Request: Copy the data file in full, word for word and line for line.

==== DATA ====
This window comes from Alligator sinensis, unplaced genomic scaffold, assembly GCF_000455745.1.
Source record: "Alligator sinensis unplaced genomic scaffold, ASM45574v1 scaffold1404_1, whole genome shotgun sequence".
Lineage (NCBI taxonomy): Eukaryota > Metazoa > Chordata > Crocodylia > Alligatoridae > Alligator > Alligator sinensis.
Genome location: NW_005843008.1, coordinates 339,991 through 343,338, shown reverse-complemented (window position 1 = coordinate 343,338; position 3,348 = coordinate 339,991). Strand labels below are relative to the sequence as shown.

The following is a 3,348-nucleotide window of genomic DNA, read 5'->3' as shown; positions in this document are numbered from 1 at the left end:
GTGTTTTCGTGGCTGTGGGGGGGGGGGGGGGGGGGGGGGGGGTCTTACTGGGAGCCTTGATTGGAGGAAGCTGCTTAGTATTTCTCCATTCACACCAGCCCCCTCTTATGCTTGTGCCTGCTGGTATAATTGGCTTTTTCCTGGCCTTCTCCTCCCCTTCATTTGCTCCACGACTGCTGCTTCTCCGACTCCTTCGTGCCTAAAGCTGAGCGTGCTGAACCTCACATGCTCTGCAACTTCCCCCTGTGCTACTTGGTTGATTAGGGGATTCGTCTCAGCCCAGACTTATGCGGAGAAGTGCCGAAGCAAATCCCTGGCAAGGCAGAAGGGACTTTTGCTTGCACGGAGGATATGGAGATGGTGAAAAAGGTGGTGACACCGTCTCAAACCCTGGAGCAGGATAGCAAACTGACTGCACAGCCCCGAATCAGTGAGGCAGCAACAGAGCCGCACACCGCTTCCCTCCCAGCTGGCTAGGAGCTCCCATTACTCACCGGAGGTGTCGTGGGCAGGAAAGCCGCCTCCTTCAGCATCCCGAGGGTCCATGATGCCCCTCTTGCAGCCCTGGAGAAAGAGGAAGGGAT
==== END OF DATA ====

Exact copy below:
This window comes from Alligator sinensis, unplaced genomic scaffold, assembly GCF_000455745.1.
Source record: "Alligator sinensis unplaced genomic scaffold, ASM45574v1 scaffold1404_1, whole genome shotgun sequence".
Lineage (NCBI taxonomy): Eukaryota > Metazoa > Chordata > Crocodylia > Alligatoridae > Alligator > Alligator sinensis.
Genome location: NW_005843008.1, coordinates 339,991 through 343,338, shown reverse-complemented (window position 1 = coordinate 343,338; position 3,348 = coordinate 339,991). Strand labels below are relative to the sequence as shown.

The following is a 3,348-nucleotide window of genomic DNA, read 5'->3' as shown; positions in this document are numbered from 1 at the left end:
GTGTTTTCGTGGCTGTGGGGGGGGGGGGGGGGGGGGGGGGGGTCTTACTGGGAGCCTTGATTGGAGGAAGCTGCTTAGTATTTCTCCATTCACACCAGCCCCCTCTTATGCTTGTGCCTGCTGGTATAATTGGCTTTTTCCTGGCCTTCTCCTCCCCTTCATTTGCTCCACGACTGCTGCTTCTCCGACTCCTTCGTGCCTAAAGCTGAGCGTGCTGAACCTCACATGCTCTGCAACTTCCCCCTGTGCTACTTGGTTGATTAGGGGATTCGTCTCAGCCCAGACTTATGCGGAGAAGTGCCGAAGCAAATCCCTGGCAAGGCAGAAGGGACTTTTGCTTGCACGGAGGATATGGAGATGGTGAAAAAGGTGGTGACACCGTCTCAAACCCTGGAGCAGGATAGCAAACTGACTGCACAGCCCCGAATCAGTGAGGCAGCAACAGAGCCGCACACCGCTTCCCTCCCAGCTGGCTAGGAGCTCCCATTACTCACCGGAGGTGTCGTGGGCAGGAAAGCCGCCTCCTTCAGCATCCCGAGGGTCCATGATGCCCCTCTTGCAGCCCTGGAGAAAGAGGAAGGGAT